By Janice Lindsay
He starts singing around 4:30 a.m., his voice high and sweet. He chirps atop a tree at the edge of the woods, hidden from my view. His melody is complex: a short warble, a trill, a longer warble, another trill, a third warble. It lasts five or six seconds. He waits for a song length, then begins again.
He can sing for two hours.
Most daytime birds wake up around sunrise and offer a few refrains that amount to, “Good morning, I's still here, go about your business, I'sl go about mine.” Then they stop.
But my persistent little friend has apparently determined that the sun will not rise, and life as we know it will cease, unless he sings until everybody is up and on their way. And, from his point of view, he is right. He sings, the sun rises, the world goes on.
Maybe my little friend is not so different from you and me. Don's we all believe that if we do a certain thing in a certain way, all will be well? If I wear my lucky socks, I'sl win the game. If I leave my sunglasses behind while walking on a showery day, the sun will come out.
I am reminded – and here I must be a bit more indelicate than I usually am in these columns – of red underwear.
I learned to drive a car, with an automatic shift, in my early 20s. I didn's learn to drive a standard until more than a decade later. At that time, I needed a new car. A Honda Civic with five speeds would be an economical choice, and on icy roads I would have more control than in an automatic. (This was before cars became smarter than drivers.) I ordered the car before I knew how to drive it. Suddenly, the question was no longer hypothetical.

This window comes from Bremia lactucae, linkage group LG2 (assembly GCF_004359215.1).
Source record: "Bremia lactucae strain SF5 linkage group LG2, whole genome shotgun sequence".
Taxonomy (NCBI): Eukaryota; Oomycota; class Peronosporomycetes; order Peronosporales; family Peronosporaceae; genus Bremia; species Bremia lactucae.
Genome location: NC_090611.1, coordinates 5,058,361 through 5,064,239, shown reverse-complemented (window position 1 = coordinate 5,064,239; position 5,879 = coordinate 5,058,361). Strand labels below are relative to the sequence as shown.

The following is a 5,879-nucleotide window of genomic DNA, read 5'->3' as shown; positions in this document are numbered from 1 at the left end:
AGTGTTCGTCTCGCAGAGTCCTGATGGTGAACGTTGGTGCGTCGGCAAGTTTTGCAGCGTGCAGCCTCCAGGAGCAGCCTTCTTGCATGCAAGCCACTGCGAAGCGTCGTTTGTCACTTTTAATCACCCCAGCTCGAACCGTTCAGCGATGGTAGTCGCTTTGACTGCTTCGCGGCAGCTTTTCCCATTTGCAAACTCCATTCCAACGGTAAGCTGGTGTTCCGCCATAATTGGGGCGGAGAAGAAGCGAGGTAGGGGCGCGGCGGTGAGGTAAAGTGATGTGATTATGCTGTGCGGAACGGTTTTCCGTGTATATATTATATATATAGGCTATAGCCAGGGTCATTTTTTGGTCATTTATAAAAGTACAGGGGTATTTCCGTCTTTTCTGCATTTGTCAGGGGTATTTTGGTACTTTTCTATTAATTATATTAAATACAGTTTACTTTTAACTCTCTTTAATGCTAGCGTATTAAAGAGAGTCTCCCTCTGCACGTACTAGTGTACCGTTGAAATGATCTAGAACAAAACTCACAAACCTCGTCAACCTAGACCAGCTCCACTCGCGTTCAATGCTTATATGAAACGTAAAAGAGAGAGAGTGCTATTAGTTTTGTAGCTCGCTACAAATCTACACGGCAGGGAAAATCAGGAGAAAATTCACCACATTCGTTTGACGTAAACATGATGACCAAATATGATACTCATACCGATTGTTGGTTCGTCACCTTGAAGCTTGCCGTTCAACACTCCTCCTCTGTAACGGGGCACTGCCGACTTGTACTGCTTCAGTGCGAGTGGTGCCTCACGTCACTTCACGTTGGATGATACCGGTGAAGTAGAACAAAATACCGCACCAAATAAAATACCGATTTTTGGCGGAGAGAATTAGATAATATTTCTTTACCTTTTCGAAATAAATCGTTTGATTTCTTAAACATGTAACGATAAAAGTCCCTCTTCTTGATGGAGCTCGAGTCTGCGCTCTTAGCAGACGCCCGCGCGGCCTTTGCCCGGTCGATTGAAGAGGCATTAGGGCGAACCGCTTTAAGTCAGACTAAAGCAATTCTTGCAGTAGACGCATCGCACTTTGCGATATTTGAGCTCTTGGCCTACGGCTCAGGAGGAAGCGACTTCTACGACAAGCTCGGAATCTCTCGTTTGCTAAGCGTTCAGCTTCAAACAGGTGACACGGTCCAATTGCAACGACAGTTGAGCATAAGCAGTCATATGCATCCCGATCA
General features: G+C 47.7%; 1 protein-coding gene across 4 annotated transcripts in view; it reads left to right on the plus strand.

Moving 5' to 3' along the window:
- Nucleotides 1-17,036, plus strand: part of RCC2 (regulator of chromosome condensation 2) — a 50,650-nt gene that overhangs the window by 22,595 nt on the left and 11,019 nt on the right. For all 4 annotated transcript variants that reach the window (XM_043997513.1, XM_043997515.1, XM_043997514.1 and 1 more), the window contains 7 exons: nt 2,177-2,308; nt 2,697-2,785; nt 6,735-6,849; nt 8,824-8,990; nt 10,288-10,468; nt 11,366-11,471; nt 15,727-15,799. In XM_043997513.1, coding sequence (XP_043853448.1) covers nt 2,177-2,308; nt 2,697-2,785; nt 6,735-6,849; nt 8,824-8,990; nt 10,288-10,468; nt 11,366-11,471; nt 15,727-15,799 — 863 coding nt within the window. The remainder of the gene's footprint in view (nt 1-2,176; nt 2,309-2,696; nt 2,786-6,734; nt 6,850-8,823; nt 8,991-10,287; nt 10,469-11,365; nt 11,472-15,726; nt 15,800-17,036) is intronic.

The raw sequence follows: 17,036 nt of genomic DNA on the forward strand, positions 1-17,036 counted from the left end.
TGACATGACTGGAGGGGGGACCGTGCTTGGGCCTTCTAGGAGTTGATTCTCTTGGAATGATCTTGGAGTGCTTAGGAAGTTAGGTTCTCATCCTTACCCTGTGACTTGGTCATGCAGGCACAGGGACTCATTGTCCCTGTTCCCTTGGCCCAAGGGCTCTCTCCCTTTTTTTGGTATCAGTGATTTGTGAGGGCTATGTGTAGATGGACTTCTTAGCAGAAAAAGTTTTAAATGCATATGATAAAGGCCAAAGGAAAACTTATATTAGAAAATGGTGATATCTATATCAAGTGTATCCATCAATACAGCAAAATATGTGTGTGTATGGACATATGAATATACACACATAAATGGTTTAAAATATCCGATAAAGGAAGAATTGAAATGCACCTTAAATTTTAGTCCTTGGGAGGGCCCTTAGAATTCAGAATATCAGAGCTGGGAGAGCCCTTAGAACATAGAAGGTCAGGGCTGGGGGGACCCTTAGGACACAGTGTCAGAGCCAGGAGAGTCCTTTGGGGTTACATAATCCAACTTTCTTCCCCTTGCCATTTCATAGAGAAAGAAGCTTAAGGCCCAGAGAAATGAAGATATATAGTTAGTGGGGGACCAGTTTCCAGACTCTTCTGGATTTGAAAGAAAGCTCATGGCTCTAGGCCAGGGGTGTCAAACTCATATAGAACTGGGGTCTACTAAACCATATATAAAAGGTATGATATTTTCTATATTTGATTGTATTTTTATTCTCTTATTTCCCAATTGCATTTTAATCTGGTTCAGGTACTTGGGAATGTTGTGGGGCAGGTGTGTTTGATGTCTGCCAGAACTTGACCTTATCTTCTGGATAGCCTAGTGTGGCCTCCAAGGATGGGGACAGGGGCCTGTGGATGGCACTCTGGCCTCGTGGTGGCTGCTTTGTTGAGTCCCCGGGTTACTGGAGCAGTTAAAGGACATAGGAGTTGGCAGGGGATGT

I practiced with my husband's five-speed Nissan. But I could not, on a regular basis, manage the eye/hand/foot coordination necessary to inspire the car to achieve a state of continuous forward motion. One afternoon, I had to drive to Boston and decided to practice with the Nissan. On the Mass Pike, I approached a toll booth. I stopped behind the line of cars. The cars in front of me moved. I tried. The Nissan jumped forward, lurched to a stop. The others moved again. I repeated my embarrassing performance. Finally, half-a-dozen car lengths lay, empty, between me and the toll booth. The operator left the booth and strolled over to the car. He said, “I tell you what. You pay the toll here, then when you get it started, you can sail right through.” I did, and I did.
That was it. I determined such a thing would not happen again.
I remembered my red underwear. I will not describe garment details, and I don's remember how I had acquired red underwear, which I rarely wore. I thought, “If I wear my red underwear, I will feel like Wonder Woman. I will be courageous and in control. The car will respect that and respond accordingly. I will nail this thing.”
The gears on the Honda were in different positions than those on the Nissan, so I had to learn coordination all over again. But I was no longer hesitant. The Honda sensed my confidence and behaved. The red underwear had done its job.
So I don's laugh at my little avian friend for believing that if he sings for two hours, the world will continue to spin. Those beliefs work. We all know it.